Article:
"Abundantly satisfied"

The Psalmist was aware of the fact that genuine satisfaction is spiritual when he wrote these words of the thirty-sixth psalm: "How excellent is thy lovingkindness, O God! therefore the children of men put their trust under the shadow of thy wings. They shall be abundantly satisfied with the fatness of thy house; and thou shalt make them drink of the river of thy pleasures." He was convinced that materiality—the things that pertain to the material senses or the flesh—never truly satisfies, and that only in the consciousness of spiritual Truth and in the living of a life devoted to the purposes of good, is enduring happiness to be found.

Sometimes it does not seem easy to convince men of the futility of materiality. There are those who appear to have to drink the cup of material sensuousness to the dregs before recognizing the pernicious effects of their actions—the disease that may result, the sorrow that may come to them and also to others, the joylessness, the unhappiness, which may ensue. It is an old story, a story as old indeed as the human race itself. For, believing man to be material and in possession of real material senses, mortals have been deluded by their beliefs into the gratification of these senses, with the result that the history of the human race is largely a record of sorrow, suffering, and woe.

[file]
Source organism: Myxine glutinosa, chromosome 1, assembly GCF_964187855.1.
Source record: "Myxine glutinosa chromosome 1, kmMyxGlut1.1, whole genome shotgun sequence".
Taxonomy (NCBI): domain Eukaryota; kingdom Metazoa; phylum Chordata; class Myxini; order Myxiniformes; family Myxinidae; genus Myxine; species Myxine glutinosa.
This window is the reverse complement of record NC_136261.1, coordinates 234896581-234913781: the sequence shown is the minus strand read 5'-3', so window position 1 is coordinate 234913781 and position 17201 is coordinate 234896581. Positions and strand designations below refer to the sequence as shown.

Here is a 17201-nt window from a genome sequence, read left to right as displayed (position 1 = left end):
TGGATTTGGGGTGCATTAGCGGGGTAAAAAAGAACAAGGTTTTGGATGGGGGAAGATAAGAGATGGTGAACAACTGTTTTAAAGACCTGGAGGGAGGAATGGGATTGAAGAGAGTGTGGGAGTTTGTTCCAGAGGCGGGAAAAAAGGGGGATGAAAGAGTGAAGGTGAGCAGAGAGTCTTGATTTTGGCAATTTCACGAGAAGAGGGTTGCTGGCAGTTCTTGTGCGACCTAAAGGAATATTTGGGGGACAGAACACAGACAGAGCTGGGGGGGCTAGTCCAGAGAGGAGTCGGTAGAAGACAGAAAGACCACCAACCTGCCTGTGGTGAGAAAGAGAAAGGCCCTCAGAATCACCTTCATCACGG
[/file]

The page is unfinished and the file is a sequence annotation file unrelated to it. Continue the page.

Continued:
The gratification of material sense, or sensuousness, is sin. Hence, much of the sorrow, suffering, and unhappiness of the world, since it results from the gratification of material sense, may be reckoned as the inevitable effects of sin. The question then is, How is mankind to get rid of much of its suffering, its woes, its unhappiness? Obviously, it must be by ceasing to sin, or, in other words, by ceasing to indulge in material sensuousness. And the first step in the process of rectification is to see the error of its ways, the futility of its material beliefs,—that there is no real and abiding satisfaction in them,—and so cease from them. Mrs. Eddy writes in "Science and Health with Key to the Scriptures" (p. 296), "Mortal belief must lose all satisfaction in error and sin in order to part with them." Should this be difficult when it is recognized that sin is productive only of unhappiness?

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Items of Interest
Items of Interest
August 24, 1929

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